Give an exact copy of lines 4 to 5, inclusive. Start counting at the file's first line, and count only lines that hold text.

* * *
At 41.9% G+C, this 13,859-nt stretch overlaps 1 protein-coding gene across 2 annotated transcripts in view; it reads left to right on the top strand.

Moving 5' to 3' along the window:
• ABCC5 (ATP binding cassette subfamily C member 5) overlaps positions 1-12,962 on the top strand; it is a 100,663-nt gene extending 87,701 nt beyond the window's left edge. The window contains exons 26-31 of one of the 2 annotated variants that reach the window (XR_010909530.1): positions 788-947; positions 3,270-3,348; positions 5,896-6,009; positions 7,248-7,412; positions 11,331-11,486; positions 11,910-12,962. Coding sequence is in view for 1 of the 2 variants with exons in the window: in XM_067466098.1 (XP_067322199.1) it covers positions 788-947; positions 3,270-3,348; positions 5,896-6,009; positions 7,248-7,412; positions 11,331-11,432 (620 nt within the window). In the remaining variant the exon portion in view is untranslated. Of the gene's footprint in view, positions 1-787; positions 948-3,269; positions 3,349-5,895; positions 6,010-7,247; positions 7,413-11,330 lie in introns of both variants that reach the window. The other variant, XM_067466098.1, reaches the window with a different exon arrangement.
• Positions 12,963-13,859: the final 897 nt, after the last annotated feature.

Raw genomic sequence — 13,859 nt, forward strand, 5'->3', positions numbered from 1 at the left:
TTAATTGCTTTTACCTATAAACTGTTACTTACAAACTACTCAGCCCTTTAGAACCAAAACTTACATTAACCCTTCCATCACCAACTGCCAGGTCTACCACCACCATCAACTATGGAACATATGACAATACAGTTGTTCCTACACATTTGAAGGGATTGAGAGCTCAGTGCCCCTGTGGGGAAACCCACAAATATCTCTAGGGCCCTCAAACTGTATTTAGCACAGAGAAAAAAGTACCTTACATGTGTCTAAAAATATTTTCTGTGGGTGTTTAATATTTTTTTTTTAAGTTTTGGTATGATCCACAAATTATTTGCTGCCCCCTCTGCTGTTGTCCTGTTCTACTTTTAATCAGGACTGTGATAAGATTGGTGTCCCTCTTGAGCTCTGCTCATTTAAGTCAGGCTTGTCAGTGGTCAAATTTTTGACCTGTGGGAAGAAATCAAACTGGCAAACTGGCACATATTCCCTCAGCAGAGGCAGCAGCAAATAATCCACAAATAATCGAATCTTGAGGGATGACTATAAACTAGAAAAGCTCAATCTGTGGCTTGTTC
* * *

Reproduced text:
• Positions 12,963-13,859: the final 897 nt, after the last annotated feature.

Raw genomic sequence — 13,859 nt, forward strand, 5'->3', positions numbered from 1 at the left: